Mission not accomplished. This is in three words what more than 200 eminent speakers and panelists from over 70 participating countries in effect told their peers, the media and delegates who attended the U.N. Least Developed Countries (LDCs) Fourth Conference May 9-13 in Istanbul.

The close cooperation in evidence at the UN conference means that the south will have more bargaining power in future

High pay commission forecasts top earners' slice of national income will rise from current 5% to 14% by 2030

After three decades of pushing ever-higher growth rates and exhorting their countrymen that “to get rich is glorious,” China’s Communist Party rulers have recently rolled out a new economic mantra: be happy.

South Koreans’ average life expectancy is now at 80, the 20th highest among 193 countries monitored by the World Health Organization (WHO).

Wellbeing expert Richard Layard isn't entirely happy with the latest book from the guru of positive psychology…

The Cold War witnessed a space race and an arms race between the United States and the Soviet Union. In our own era, the great competition may be the growth race between China and India.

India has admitted at a UN conference that high economic growth has benefited the rich more than the poor to oppose a proposal of introducing the concept of 'emerging' economies between developed and developing countries.

Springfield has been ranked the third worst city in a national survey released last year that calculates the population’s health and wellbeing.

As leaders including the Dalai Lama gather in Newark, N.J., to discuss ways to cultivate peace-building, a new Gallup analysis finds countries with the highest wellbeing tend to be the most peaceful countries in the world and those with the lowest wellbeing are the least likely to be peaceful

In a time of vicious budget debates on Capitol Hill, a new study finds that the path to happiness might be through big government.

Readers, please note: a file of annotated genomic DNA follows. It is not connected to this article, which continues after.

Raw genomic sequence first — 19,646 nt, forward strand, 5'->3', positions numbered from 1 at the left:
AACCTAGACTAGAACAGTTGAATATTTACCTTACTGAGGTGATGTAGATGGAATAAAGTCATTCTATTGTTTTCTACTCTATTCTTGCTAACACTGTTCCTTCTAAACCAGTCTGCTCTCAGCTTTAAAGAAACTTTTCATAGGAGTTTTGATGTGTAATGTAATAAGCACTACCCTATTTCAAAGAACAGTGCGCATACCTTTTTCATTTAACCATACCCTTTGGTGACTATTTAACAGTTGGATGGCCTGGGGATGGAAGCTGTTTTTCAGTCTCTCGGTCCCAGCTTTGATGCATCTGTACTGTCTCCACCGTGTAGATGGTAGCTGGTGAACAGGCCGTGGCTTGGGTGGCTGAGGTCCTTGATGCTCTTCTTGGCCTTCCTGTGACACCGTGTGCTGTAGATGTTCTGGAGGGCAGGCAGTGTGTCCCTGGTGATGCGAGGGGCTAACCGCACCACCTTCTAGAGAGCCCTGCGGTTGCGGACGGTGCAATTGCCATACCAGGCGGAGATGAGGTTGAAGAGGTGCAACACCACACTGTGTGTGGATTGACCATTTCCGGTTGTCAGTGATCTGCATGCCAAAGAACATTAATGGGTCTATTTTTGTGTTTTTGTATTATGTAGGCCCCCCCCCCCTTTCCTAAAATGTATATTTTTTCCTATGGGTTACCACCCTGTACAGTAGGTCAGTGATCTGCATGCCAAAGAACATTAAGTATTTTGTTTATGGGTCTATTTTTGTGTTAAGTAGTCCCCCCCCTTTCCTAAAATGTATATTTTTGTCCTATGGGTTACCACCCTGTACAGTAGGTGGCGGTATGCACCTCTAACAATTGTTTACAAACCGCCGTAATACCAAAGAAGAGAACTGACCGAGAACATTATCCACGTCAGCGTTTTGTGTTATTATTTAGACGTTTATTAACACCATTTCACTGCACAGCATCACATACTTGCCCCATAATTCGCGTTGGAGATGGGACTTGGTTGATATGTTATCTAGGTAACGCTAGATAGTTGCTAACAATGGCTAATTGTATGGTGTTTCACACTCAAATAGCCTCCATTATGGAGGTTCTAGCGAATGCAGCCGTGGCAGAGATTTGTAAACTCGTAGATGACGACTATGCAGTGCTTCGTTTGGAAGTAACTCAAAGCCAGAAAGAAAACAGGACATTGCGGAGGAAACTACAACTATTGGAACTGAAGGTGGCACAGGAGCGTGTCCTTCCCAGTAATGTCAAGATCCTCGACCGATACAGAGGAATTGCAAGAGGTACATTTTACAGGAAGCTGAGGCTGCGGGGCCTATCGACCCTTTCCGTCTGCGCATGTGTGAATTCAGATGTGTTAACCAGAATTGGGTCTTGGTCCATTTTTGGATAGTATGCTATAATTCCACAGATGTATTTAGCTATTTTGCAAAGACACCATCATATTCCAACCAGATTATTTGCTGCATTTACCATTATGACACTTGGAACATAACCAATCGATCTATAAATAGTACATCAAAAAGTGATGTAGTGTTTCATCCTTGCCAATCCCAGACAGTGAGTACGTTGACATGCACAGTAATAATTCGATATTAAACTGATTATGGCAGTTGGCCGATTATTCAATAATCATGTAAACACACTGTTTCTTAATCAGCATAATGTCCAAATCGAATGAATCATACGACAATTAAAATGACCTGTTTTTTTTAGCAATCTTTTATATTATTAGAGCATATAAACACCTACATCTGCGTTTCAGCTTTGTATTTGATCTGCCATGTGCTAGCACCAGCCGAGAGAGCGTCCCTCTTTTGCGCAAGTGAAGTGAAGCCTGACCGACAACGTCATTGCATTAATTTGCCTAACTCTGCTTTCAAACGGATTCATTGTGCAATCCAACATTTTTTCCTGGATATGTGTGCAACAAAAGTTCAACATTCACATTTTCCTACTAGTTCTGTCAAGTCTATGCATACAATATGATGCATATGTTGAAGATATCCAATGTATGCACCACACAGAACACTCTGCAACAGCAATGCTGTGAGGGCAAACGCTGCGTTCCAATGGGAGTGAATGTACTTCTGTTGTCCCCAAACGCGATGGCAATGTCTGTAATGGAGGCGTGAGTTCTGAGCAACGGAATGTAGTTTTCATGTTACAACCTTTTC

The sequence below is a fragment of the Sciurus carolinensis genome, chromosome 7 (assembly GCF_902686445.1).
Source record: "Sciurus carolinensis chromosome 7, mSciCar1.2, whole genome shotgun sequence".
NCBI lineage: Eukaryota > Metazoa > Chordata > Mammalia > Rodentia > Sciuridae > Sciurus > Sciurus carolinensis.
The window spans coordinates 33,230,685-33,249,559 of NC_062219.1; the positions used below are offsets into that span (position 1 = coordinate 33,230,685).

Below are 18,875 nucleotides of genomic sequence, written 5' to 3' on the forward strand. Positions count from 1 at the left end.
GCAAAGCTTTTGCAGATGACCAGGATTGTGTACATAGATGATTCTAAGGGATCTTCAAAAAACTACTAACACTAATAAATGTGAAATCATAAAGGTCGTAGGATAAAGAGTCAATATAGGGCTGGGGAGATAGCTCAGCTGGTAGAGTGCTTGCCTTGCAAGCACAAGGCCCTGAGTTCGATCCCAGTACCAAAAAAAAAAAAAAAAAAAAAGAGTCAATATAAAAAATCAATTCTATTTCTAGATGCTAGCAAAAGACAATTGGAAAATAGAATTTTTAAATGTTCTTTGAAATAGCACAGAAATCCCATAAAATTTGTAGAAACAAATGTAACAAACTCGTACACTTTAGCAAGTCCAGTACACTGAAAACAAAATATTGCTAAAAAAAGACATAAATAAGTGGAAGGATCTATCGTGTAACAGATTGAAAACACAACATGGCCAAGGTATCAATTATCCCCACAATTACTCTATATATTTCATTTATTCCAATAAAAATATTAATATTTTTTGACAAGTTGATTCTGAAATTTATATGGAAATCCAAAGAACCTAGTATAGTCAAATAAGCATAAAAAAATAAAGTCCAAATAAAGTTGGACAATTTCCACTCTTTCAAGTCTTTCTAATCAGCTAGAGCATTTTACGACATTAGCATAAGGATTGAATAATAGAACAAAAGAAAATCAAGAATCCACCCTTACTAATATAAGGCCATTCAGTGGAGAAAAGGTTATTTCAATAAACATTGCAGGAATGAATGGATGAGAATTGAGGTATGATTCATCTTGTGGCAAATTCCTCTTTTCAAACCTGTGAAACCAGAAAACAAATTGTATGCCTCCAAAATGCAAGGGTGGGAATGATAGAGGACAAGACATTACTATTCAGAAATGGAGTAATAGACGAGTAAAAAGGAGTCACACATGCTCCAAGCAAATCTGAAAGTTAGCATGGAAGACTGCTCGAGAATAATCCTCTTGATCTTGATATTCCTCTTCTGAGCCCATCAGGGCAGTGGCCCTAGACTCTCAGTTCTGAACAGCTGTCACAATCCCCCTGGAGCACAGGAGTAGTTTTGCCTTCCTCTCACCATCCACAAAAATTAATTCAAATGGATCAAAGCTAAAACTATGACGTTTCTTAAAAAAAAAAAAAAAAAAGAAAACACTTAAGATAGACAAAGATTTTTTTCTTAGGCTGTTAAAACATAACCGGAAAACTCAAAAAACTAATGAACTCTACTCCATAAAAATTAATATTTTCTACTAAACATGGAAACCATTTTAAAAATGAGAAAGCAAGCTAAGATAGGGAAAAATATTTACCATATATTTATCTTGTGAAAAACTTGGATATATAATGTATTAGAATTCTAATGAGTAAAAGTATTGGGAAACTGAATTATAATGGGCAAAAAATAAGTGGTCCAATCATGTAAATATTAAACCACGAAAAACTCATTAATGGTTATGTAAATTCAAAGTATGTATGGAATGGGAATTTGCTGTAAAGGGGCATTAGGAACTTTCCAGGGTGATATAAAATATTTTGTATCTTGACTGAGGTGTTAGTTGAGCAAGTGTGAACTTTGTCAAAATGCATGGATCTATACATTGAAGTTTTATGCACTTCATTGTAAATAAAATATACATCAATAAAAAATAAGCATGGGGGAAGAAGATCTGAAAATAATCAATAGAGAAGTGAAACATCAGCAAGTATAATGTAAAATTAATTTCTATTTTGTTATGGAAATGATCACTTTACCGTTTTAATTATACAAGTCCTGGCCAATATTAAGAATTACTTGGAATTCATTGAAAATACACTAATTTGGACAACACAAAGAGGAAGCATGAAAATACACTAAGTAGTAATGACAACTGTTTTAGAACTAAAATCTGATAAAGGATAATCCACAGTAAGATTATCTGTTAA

1,000 people nationwide were interviewed every day, nearly 350 days a year, all to figure out what state ranks the best when it comes to your overall health and well-being.

A new discipline moves to centre-stage

As politicians make worthy speeches about improving the lot of the poor, people from developing countries are busy making useful business connections

Istanbul (ABC Live): Broad agreement emerged today during the Fourth United Nations Conference on the Least Developed Countries concerning the responsibility of the world’s poorest countries for their own development and the need for those recipient Governments to optimize international assistance, as the meeting continued into its third day.

The WBI composite score of 66.2 remains relatively low and unchanged from March's score of 66.3. This is the eighth consecutive month that the score has remained between 66.0 and 66.7, showing little movement in the overall well-being of the nation.

Employee engagement enhances personal wellbeing, according to a global study

Measuring impact has taken off but without addressing structural problems in the sector and a shared methodology, results-based funding won't work, says Tris Lumley

Eight thousand delegates attended the conference on Monday. The five-day conference opened with dire warnings to the poor about the threat of rising food and fuel prices, and climate change

Nearly a third of New Zealanders believe the quality of their lives has improved over the past year, according to the results of a new survey.

The UN chief and other world leaders gathered here on Monday for a conference, calling for a new vision to reverse the profound poverty in 48 poorest countries and trying to lay a firm foundation for their integration into the world economy.